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Jonathan Martin has a story on POLITICO about the Republican edge in third-party spending. The argument runs as follows: conservative groups like American Crossroads, American Crossroads GPS, the Chamber of Commerce, and the constellation of powerbrokers Yahoo called the Shadow GOP have outspent outside Democratic groups. That's true. Where Martin errs is when he equates that with Democratic donor disengagement and disarray:

Liberal-leaning organizations answer that it’s not a matter of desire but something more simple: They don’t have the money.

And that’s partly because, even after the historic accomplishments of the current Congress, some on the left are unhappy that priorities, such as a climate change bill, weren’t passed.

That strikes me as a misreading of the situation. For those of you who are political traditionalists, I'll note that the major Democratic committees, (DNC, DSCC, DCCC) all raised more in August than the major Republican committees. The Democratic committees also spent more and have more cash on hand. 

If you're curious about how outside groups are doing, let's compare some quick numbers. According to Justin Elliott of Salon, American Crossroads raised $2.6M in August, with $2.4M of that coming from just three billionaires. In contrast, ActBlue sent $4.2M to 1,422 Democratic candidates and committees, via 34,000 donations. It's true that American Crossroads does something different than ActBlue–they'll be making ad buys. We won't. Instead, we'll be sending money to people who make ad buys. That seems like a fairly minor difference, from the perspective of Martin's argument.

There are two things at work here, and neither of them are donor unhappiness.

The first is a change (a change that Martin's editors have noted) in how individuals relate to large institutions that's become an essential part of the zeitgeist. The Tea Party derives its support from a claim to represent authentic conservative values, rather than compromised establishment mores. ActBlue makes a less-ideological pitch: we send your money where you tell us to send it–provided you're sending it to a Democrat. But both ideas feed off the zeitgeist in different ways, and represent a shift away from the more traditional conduits that Martin quotes in his story. But it's a shift, not a diminution.

Second, a major factor behind support for Republican groups like American Crossroads is the sheer disarray of the Steele-driven RNC. In the table I linked to above, the RNC is the only body with a negative change in cash on hand, and the Republicans have been forced to compensate. In short, it's not an apples-to-apples comparison. Martin examines the lagging indicator on the Democratic side and the leading indicator on the Republican side, and then concludes that Democrats are off their game.

One of the things ActBlue does for Democrats is lower the barriers to entry in politics. By enabling talented candidates to link up with donor communities that are interested in supporting them, we ensure that they get the cash they need to run even if they haven't spent years cultivating connections in the political world. And while all that work is largely invisible to the average voter, it means that when they step into the ballot box on primary day, they have a wider selection of candidates to choose from than they would otherwise.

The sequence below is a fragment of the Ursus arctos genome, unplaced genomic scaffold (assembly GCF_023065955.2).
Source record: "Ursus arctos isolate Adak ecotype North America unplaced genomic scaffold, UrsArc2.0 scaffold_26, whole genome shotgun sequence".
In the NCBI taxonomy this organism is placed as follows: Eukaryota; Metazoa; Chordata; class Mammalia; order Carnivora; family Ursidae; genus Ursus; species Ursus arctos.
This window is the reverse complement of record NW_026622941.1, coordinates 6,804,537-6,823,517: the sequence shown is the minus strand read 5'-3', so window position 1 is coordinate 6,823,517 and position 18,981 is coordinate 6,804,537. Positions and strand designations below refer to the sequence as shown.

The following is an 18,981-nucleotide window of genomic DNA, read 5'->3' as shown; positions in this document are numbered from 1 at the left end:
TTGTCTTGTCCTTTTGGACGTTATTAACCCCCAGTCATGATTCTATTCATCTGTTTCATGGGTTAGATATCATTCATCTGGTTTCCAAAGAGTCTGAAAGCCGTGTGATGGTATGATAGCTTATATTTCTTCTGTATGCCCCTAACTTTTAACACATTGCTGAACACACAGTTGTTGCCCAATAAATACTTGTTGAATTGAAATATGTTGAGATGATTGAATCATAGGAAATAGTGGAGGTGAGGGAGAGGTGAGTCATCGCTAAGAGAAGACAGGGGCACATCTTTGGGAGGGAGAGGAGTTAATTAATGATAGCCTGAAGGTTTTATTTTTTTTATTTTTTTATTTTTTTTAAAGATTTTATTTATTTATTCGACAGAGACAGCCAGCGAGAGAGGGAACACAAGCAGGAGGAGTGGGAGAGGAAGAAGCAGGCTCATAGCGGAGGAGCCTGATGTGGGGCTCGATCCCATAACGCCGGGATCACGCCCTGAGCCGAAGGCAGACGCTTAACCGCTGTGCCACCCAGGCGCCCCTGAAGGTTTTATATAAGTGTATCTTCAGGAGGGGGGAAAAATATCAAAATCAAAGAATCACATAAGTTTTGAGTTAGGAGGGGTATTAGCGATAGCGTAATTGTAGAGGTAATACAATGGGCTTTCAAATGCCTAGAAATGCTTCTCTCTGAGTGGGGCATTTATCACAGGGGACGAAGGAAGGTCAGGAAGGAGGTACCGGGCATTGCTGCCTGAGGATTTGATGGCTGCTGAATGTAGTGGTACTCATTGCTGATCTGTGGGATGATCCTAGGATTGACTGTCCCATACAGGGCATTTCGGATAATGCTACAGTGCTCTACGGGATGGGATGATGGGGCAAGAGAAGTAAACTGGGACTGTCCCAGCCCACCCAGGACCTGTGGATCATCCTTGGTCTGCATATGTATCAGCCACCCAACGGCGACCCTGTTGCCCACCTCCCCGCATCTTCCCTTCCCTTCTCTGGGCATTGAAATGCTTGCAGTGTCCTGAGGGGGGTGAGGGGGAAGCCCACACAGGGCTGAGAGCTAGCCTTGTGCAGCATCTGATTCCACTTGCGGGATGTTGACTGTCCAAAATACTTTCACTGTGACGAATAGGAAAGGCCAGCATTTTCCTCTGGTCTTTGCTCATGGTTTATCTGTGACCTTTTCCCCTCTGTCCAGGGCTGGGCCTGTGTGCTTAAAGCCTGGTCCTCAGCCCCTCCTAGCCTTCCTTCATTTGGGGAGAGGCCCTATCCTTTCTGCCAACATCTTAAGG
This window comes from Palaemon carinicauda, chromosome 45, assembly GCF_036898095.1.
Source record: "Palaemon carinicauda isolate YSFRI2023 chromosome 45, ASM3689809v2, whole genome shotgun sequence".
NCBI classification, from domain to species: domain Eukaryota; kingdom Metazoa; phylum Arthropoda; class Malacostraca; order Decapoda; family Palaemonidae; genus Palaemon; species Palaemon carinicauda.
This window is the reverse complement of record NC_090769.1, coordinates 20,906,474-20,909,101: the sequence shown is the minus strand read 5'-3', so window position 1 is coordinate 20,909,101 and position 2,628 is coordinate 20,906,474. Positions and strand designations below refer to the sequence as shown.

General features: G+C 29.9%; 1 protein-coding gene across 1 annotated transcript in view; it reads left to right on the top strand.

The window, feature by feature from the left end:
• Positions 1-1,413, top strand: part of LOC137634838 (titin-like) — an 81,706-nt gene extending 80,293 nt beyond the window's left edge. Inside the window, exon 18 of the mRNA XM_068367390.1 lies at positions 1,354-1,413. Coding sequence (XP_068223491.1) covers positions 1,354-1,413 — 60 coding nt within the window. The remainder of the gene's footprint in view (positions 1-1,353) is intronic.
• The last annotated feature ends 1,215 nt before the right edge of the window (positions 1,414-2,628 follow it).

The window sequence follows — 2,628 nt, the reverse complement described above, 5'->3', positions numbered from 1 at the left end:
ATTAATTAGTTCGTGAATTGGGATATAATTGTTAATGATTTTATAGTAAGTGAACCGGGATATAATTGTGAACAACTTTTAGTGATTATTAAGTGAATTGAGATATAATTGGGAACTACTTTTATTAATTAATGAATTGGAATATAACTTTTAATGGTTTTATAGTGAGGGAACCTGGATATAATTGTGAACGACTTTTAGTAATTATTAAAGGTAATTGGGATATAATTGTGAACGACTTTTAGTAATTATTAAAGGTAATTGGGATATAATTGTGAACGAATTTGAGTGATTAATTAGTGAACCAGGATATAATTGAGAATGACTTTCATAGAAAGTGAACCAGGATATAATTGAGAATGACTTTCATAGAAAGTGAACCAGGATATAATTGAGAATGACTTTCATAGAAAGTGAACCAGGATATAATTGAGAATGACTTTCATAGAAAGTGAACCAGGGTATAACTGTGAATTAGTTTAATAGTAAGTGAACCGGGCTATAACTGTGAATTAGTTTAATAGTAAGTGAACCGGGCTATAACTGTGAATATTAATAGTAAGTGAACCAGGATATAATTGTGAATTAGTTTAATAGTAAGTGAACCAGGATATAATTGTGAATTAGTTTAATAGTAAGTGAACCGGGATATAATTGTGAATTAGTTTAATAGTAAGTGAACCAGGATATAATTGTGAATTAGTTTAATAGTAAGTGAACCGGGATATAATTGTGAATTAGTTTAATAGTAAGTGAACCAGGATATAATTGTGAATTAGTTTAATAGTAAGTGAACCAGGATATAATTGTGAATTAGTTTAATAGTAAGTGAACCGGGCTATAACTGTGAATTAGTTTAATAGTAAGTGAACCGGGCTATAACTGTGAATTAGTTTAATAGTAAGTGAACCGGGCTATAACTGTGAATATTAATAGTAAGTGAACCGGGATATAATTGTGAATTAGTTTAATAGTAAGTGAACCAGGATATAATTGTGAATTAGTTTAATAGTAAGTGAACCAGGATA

Don't believe me? Here's Markos Moulitsas, founder of DailyKos and head of the successful grassroots donor community of the same name, talking about what ActBlue has enabled the DailyKos community to do:

Want to help us keep working? Make a $15 recurring donation to ActBlue.

For those of you who don’t already use it, ActBlue offers a free service called ActBlue Express. ActBlue Express allows you to store your donation information on our secure servers, which saves you the hassle of entering it every time you give through ActBlue. In addition, it allows you to view how much money you’ve given and raised, and break that down by recipient type and dollar amount.

In short, with ActBlue Express you can track and manage your political giving the same way you would balance your checkbook.Click here, or on the demo image below, to sign up. (Remember: it’s free!)

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In the wake of the upset in the GOP DE-Sen primary, there's been a lot of chatter about what the Tea Party means, vis-a-vis the Republican Party. One of the most compelling takes, in my opinion, is that the Tea Party represents a decentralized web of Republican supporters, and that decentralization is the cause of much of the intra-TP conflict and the difficulty the Republican establishment has in co-opting that passion and using it to benefit their preferred candidates (See: Grayson, Trey; Castle, Mike).

This isn't a new story, though it may be one the Republicans haven't heard yet. The Democratic Party has already undergone many of these changes. The growth of online communities like DailyKos, Democratic infrastructure like ActBlue, and eventually the Obama wave had a lot of inputs–minority status and the old saw about necessity and invention, frustration among the base and Americans broadly–but the key point is that growth was largely uncoordinated. The rebranding of the DNC is a recognition of that reality, Natalie Foster, the DNC's New Media Director, told TechPresident's Nancy Scola: